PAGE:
‘Put away the toys, boys’

Killing high­lights mil­i­tari­sa­tion of US po­lice

CityPress - - News - NAU­REEN KHAN news@city­press.co.za Michael Brown

Can­is­ters of tear gas thrown in­dis­crim­i­nately into crowds, ar­moured ve­hi­cles rolling through city streets and men in cam­ou­flage wield­ing ma­chine guns – it seems like a scene from Fal­lu­jah or Kabul, or per­haps from the dark days of the US civil rights move­ment.

But as the world knows, this is Fer­gu­son, Mis­souri, in 2014.

Even as the com­mu­nity strug­gles to come to terms with the tragic shoot­ing and death of yet another un­armed young African-Amer­i­can man, the events un­fold­ing in Fer­gu­son have thrown a spot­light on a sec­ond alarm­ing trend: the in­creas­ing mil­i­tari­sa­tion of lo­cal po­lice de­part­ments.

In re­sponse to pro­test­ers ex­press­ing out­rage over the killing of 18-year-old Mike Brown, the St Louis County and Fer­gu­son po­lice de­part­ments have turned the streets of this pre­dom­i­nantly African-Amer­i­can sub­urb into a ver­i­ta­ble war zone, fir­ing rub­ber bul­lets, men­ac­ing demon­stra­tors with dogs and in gen­eral dis­play­ing ex­ces­sive force for the pur­poses of se­cu­rity and crowd con­trol.

“This mil­i­tari­sa­tion that we are wit­ness­ing – po­lice of­fi­cers dressed as soldiers, us­ing mil­i­tary ve­hi­cles and mil­i­tary weapons to en­gage largely un­armed pro­test­ers – is out­ra­geous,” said Tom Nolan, chair of the de­part­ment of crim­i­nal jus­tice at the State Univer­sity of New York at Platts­burgh, who served for 27 years in the Bos­ton po­lice de­part­ment. “It’s a dis­grace.”

But as jar­ring as the im­ages com­ing from Fer­gu­son are, ex­perts say the tin­der­box sit­u­a­tion on the ground was also in­evitable, given how the fed­eral govern­ment has read­ily handed over mil­i­tary-grade weapons, ar­mour and equip­ment to lo­cal law en­force­ment with scant over­sight or train­ing.

It be­gan with the war on drugs. Fac­ing a de­te­ri­o­rat­ing sit­u­a­tion, Congress passed the Na­tional De­fense Au­tho­riza­tion Act in 1990, which al­lowed the Pen­tagon to give lo­cal law en­force­ment “small arms and am­mu­ni­tion”.

A quar­ter of a cen­tury later, the 1033 pro­gramme, as it’s called, con­tin­ues and has dis­bursed $4.3 bil­lion (R45.5 bil­lion) worth of mil­i­tary equip­ment to state and lo­cal agen­cies, ac­cord­ing to the web­site of the De­fense Lo­gis­tics Agency, which ad­min­is­ters the pro­gramme within the US de­fence de­part­ment.

Con­se­quently, po­lice forces across the US are start­ing to re­sem­ble small armies, said Kara Dan­sky, se­nior coun­sel at the Amer­i­can Civil Lib­er­ties Union and the pri­mary au­thor of a mil­i­tari­sa­tion re­port, War Comes Home: The Ex­ces­sive Mil­i­ta­riza­tion of Amer­i­can Polic­ing.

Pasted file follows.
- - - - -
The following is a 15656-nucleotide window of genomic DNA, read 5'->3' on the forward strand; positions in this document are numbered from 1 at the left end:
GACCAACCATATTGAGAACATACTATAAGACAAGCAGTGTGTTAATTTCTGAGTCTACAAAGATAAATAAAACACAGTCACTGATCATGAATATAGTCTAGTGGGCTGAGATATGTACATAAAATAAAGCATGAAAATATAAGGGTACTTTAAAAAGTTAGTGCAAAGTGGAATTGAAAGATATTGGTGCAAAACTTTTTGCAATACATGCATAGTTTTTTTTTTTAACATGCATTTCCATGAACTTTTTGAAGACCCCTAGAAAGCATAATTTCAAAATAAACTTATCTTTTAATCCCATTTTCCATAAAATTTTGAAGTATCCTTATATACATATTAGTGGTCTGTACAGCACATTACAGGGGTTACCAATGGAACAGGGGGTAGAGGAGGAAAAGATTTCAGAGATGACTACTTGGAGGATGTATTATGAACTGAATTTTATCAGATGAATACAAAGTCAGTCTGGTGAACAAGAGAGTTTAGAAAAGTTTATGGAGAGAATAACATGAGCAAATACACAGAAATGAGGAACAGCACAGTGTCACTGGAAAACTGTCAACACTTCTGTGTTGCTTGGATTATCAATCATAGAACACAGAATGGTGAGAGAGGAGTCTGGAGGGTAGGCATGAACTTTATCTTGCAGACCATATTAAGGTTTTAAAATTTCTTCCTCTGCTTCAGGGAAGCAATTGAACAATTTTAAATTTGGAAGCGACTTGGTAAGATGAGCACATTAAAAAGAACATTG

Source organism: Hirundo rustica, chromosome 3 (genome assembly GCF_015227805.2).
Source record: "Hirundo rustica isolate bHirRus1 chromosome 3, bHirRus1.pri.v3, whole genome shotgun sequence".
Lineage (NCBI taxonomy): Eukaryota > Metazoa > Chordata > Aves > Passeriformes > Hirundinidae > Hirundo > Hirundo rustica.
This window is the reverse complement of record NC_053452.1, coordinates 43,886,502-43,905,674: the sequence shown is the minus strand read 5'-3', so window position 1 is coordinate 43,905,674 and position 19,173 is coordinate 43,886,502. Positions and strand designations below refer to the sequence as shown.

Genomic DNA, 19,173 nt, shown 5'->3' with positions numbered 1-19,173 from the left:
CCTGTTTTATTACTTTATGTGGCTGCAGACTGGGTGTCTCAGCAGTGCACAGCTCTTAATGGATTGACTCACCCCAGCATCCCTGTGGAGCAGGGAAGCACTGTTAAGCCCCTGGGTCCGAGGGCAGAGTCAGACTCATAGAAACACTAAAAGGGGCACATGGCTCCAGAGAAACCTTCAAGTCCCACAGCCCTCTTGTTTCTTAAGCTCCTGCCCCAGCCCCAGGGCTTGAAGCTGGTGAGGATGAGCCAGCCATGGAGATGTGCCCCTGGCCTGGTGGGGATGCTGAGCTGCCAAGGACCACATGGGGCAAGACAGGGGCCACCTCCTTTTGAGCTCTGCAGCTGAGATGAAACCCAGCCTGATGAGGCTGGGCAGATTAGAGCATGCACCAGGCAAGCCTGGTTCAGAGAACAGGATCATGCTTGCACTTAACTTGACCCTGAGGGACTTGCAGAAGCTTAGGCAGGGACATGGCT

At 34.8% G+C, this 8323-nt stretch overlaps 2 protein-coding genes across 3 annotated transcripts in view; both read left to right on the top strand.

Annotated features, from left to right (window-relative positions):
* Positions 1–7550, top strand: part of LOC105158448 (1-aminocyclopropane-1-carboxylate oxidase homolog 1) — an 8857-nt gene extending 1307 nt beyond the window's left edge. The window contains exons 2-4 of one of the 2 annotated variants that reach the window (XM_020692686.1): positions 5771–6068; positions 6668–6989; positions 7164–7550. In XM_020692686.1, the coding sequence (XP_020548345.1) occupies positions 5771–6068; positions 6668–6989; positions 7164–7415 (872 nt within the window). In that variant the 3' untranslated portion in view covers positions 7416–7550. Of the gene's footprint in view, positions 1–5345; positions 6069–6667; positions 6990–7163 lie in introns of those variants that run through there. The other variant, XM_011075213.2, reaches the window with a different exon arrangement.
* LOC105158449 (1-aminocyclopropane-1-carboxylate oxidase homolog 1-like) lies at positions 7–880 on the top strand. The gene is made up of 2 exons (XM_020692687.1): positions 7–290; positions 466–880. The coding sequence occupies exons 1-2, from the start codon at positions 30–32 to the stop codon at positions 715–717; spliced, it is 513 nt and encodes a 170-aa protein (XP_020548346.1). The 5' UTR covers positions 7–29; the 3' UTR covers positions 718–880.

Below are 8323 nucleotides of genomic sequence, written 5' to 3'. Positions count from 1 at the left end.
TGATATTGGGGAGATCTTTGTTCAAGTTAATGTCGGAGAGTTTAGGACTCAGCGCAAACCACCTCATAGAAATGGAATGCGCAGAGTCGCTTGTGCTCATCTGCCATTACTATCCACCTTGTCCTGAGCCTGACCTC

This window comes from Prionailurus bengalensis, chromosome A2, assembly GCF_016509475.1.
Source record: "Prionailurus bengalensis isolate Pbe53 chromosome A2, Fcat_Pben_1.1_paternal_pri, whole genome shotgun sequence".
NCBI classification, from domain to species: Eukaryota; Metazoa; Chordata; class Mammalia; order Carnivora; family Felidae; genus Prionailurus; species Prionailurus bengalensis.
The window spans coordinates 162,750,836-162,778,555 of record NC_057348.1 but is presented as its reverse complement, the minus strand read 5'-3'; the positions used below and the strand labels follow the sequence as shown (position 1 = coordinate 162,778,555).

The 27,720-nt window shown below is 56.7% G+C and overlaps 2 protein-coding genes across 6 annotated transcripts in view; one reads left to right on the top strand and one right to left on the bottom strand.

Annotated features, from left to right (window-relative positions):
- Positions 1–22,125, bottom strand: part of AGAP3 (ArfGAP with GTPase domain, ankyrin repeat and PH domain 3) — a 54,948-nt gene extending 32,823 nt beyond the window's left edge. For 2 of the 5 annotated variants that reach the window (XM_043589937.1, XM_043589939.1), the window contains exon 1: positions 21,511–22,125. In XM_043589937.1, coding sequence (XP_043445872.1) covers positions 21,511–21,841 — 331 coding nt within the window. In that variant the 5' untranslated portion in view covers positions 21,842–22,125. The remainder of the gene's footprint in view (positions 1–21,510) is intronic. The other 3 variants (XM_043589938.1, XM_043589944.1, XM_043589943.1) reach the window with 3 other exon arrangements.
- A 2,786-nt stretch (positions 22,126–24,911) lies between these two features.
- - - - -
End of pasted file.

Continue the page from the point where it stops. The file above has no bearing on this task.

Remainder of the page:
“There are al­most no con­straints on the abil­ity of lo­cal law en­force­ment to ob­tain mil­i­tary weaponry from the de­fence de­part­ment,” she said.

Mike O’Con­nell, the spokesper­son for the Mis­souri de­part­ment of pub­lic safety, con­firmed that the St Louis County and the Fer­gu­son po­lice de­part­ments par­tic­i­pate in the pro­gramme. Ac­cord­ing to in­ven­to­ries, the Fer­gu­son po­lice have pro­cured 12 ri­fles and six pis­tols, as well as more mun­dane items like first-aid kits and lap­tops, through the pro­gramme. St Louis County has ac­quired eight util­ity trucks (which could in­clude Humvees), night vi­sion de­vices and cargo trail­ers.

But O’Con­nell noted that some of the equip­ment seen in im­ages of the protests has been ac­quired com­mer­cially and that the po­lice pres­ence in­cludes of­fi­cers from other units in the re­gion. Equip­ping po­lice of­fi­cers with the trap­pings of war in­evitably in­flu­ences the psy­che of law en­force­ment officials, ex­perts said.

“When the po­lice adopt this mil­i­taris­tic trope, they adopt with it this war­rior men­tal­ity,” Nolan said.

For now, he added, cool­ing down the sit­u­a­tion is cru­cial. “I am some­one who had rocks and bot­tles thrown at me in sit­u­a­tions very much like this, and I didn’t break out a sound can­non or tear gas or flash bang grenades or smoke bombs. I ducked,” he said. “Let’s put away the toys, boys. Let’s get rid of the mil­i­tary garb and the ma­chine guns and let’s be­gin a di­a­logue.”

The sil­ver lin­ing might just be that the un­rest in Fer­gu­son ap­pears to have drawn the at­ten­tion of pol­icy mak­ers to the grow­ing prob­lem. “At a time when we must seek to re­build trust be­tween law en­force­ment and the lo­cal com­mu­nity, I am deeply con­cerned that the de­ploy­ment of mil­i­tary equip­ment sends a con­flict­ing mes­sage,” At­tor­ney-Gen­eral Eric Holder said this week. – Al Jazeera Amer­ica

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